Legal Cubans?

December 30, 2014

There has been a lot of talk over the past couple of weeks about the loosening of our embargo on Cuba.  So let’s say you want a Montecristo #2 from Cuba, last year’s Cigar of the Year.  That would set you back about $27 for one and it is a puro…all Cuban tobacco..  On the other hand you could buy three Montecristos—a Monte by Montecristo which was number 9 this year and uses tobacco from Ecuador, the Dominican Republic and Nicaragua, a Montecristo Classic that uses Connecticut and Dominican tobaccos and a Montecristo Espada  that has a blend of 5 vintage aged Nicaraguan tobaccos for abut the same price.  I ask which is the better value?

In the popular press, much of the talk has been about now Americans can legally buy Cuban Cigars.  Most of what has been reported is wrong. As a result people are coming into cigar stores and now asking where are the Cuban cigars?  They are in Cuba. The reporters, seem to forget that the $400 limit of Cuban goods, with $100 for cigars and alcohol, was the rule up until August 2004 when then President Bush cut back on travel and the imports from Cuba.

Back in the early 2000s, Cuba kept pushing the U.S. by threatening to close the U.S. Interests Section in Havana (which in essence was our embassy there) and kept saying the U.S. was going to invade the island even though there were no plans for doing so among other things.  The Cuban government wants the embargo, although they call it a blockade because it explains why the people have nothing.  It is all our fault you see.

If you can remember back to the Clinton administration, there was a lot of talk about opening up relations with Cuba—until 1996 when the Castros shot down two or three civilian Cessnas that were operated by a Cuban-exile group that attempted to spot people fleeing Cuba on rafts.  There went the talk of easing relations.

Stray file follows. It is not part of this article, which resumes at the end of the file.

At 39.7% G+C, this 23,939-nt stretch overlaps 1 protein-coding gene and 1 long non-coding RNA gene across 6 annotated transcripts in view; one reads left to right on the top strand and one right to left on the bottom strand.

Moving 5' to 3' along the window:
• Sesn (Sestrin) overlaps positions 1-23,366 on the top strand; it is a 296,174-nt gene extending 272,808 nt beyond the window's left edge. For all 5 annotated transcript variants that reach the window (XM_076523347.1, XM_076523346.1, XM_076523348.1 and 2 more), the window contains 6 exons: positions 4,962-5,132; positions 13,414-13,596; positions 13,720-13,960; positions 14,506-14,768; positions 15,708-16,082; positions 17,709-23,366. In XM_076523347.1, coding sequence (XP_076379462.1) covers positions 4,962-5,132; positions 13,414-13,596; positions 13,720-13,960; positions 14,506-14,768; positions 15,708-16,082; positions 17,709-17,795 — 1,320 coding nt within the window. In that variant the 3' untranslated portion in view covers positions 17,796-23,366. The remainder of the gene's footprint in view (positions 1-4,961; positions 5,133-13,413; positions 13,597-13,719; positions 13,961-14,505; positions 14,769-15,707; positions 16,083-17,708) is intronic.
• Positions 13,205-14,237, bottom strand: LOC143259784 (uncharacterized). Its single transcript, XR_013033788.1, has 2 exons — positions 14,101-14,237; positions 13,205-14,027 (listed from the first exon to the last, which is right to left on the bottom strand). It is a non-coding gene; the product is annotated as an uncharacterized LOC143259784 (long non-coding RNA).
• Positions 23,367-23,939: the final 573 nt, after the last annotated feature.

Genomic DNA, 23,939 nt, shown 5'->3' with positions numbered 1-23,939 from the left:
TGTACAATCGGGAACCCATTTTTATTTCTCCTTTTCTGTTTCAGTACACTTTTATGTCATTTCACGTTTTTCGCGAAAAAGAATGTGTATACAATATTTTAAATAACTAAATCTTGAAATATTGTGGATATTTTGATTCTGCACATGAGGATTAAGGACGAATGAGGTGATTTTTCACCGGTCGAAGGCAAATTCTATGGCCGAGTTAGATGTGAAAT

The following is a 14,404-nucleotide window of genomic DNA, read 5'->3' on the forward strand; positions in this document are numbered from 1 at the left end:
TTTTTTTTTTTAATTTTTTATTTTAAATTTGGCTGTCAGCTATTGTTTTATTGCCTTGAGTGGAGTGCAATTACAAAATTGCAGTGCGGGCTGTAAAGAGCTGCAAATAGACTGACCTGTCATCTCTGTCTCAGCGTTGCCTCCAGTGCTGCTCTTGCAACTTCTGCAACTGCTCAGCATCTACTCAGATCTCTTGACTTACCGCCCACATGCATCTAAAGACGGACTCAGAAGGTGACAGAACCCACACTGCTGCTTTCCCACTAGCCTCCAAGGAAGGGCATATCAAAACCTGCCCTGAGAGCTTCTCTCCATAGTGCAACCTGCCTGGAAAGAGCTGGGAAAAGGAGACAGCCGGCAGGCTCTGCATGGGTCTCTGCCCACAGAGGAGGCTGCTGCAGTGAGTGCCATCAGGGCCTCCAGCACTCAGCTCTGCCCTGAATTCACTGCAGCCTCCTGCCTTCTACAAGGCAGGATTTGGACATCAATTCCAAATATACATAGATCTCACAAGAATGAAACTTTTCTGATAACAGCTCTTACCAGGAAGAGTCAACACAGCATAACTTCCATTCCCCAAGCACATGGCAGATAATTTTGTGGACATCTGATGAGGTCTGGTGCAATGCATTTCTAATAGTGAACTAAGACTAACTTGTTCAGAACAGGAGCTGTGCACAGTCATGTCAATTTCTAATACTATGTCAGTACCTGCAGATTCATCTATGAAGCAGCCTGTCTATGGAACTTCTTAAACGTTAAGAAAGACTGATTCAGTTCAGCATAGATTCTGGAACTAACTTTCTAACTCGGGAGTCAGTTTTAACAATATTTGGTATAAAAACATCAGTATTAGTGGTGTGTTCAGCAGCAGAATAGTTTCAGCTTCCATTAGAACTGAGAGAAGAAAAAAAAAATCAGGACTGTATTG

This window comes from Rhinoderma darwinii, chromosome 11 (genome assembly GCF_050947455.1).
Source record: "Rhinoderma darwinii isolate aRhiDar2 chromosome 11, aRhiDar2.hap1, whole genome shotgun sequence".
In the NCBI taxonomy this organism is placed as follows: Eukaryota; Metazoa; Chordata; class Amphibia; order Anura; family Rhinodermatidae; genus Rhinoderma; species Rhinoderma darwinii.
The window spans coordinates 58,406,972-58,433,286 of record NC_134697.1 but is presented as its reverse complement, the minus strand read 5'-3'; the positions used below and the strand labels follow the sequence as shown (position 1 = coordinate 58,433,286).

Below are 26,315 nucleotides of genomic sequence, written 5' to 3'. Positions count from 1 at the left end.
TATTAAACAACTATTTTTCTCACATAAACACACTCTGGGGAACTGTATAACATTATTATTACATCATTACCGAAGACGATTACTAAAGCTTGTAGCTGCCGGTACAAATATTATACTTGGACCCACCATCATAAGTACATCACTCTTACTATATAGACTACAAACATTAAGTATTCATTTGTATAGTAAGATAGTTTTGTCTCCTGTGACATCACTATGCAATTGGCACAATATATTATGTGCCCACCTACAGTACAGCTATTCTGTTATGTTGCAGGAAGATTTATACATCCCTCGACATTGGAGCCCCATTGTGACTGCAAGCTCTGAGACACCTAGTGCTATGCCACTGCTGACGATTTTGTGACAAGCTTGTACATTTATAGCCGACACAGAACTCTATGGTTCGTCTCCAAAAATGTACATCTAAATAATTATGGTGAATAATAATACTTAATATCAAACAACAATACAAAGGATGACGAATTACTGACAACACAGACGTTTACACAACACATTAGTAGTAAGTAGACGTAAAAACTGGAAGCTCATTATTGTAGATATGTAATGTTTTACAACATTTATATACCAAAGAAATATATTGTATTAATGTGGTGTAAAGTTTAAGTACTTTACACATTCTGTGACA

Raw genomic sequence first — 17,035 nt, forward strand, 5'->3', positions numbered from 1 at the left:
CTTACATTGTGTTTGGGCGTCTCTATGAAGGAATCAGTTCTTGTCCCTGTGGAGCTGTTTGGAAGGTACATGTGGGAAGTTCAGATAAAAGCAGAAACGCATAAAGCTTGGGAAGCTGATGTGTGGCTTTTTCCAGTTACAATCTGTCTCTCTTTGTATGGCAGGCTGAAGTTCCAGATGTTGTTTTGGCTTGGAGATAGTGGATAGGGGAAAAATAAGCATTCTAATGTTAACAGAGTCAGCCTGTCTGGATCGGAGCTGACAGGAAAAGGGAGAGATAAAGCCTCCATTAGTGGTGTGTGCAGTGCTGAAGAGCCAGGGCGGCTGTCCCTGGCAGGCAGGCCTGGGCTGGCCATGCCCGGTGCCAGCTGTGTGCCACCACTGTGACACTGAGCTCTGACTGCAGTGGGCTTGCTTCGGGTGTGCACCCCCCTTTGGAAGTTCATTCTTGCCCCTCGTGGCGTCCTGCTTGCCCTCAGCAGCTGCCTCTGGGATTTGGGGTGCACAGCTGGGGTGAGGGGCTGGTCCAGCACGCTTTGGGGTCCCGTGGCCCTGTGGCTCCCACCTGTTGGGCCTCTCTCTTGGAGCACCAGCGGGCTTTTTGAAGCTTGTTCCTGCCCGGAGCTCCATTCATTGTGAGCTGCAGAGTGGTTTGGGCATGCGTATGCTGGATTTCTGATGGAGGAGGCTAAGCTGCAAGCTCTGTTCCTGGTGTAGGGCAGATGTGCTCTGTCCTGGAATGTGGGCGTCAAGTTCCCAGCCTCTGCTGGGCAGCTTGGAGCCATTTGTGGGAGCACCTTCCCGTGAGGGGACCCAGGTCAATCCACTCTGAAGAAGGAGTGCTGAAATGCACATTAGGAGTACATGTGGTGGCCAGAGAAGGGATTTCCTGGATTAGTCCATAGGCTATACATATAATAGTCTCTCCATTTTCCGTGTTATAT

With the most recent announcement of setting up diplomatic relations with Cuba, there most likely will be more licensed trips available to Cuba.  That is the key, for an American to legally buy Cuban cigars you must be on a licensed trip to the island.  You must fly directly from the US to Cuba.  Usually from Miami.  But really so what?

Yes Cuban cigars are forbidden fruit, but if you look at Cigar Aficionado’s top cigars of the year for the past, say 5 years, the Montecristo #2 from Cuba was Cigar of the Year last year (2013) and the Cuban Cohiba Behike was number 1 in 2010 (cost about $45 in 2010).  Other than that, it was the cigars made for our market that were the big winners.  This year the best cigar, according to CA, was the Oliva Serie V Melanio. In 2013, the runner up was Aging Room Quattro F-55 only one point behind the Cuban (and about a third the price). And tied at number 3 was the Davidoff Nicaragua.

The point is that most of our cigars are being made by former Cubans who got out of the country and now are plying their trade in the Dominican Republic, Nicaragua and Honduras.  Unlike Cuba, which is known for its tobacco, these exiles can use tobaccos from all over the world, except for Cuba.  The thing is that honestly Cuban tobacco is not what it once was.  The country has been over-farming the land for tobacco because it needs all it can get.  The soil, though rich, is becoming depleted.  Are there still good Cuban cigars?  Sure.  But there are many more non Cubans that are better cigars and better values.

Look at it this way, in Europe more and more tobacconists are looking to the exiles for their cigars as tastes change.


Comments are closed.

What's trending now...